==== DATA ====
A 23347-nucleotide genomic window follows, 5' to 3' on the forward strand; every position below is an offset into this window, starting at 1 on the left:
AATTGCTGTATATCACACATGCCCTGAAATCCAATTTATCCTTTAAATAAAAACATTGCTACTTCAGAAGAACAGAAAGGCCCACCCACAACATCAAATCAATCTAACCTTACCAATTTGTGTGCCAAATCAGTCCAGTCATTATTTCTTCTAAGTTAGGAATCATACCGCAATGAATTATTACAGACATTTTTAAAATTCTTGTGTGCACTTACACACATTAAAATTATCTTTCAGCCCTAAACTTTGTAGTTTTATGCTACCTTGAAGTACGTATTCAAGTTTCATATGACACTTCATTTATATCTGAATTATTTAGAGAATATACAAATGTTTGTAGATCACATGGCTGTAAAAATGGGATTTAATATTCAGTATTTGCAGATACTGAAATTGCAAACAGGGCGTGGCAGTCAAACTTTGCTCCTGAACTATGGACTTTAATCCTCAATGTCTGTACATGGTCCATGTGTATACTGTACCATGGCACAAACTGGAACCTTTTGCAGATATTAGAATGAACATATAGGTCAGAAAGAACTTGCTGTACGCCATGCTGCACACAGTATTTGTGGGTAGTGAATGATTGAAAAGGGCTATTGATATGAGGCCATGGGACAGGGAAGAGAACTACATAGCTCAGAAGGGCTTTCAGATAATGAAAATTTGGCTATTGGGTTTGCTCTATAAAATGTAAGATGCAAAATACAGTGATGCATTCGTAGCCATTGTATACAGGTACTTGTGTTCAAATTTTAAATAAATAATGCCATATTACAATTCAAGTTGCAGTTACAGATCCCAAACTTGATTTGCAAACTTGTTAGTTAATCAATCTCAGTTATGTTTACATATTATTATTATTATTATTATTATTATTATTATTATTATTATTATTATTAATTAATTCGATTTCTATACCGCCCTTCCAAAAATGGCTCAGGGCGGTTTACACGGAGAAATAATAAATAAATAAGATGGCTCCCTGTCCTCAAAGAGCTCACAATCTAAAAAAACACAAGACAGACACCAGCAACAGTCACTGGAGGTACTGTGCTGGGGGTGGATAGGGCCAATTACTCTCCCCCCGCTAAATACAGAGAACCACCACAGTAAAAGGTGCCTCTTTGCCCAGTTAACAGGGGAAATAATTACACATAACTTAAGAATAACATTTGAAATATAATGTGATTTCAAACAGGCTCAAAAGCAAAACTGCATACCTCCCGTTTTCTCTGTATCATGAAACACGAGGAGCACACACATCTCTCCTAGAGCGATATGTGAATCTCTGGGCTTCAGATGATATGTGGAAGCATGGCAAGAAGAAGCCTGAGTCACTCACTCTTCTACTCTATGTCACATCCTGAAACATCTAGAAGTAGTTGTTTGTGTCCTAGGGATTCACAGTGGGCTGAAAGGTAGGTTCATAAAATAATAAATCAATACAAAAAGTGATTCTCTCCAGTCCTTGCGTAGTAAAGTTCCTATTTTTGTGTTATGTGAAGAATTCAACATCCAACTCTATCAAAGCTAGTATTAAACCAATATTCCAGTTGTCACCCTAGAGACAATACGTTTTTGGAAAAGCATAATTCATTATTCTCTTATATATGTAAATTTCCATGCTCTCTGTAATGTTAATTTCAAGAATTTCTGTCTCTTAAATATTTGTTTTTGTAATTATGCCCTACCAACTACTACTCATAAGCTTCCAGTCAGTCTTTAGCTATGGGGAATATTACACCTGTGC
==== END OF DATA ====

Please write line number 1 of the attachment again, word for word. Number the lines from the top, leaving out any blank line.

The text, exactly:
A 23347-nucleotide genomic window follows, 5' to 3' on the forward strand; every position below is an offset into this window, starting at 1 on the left: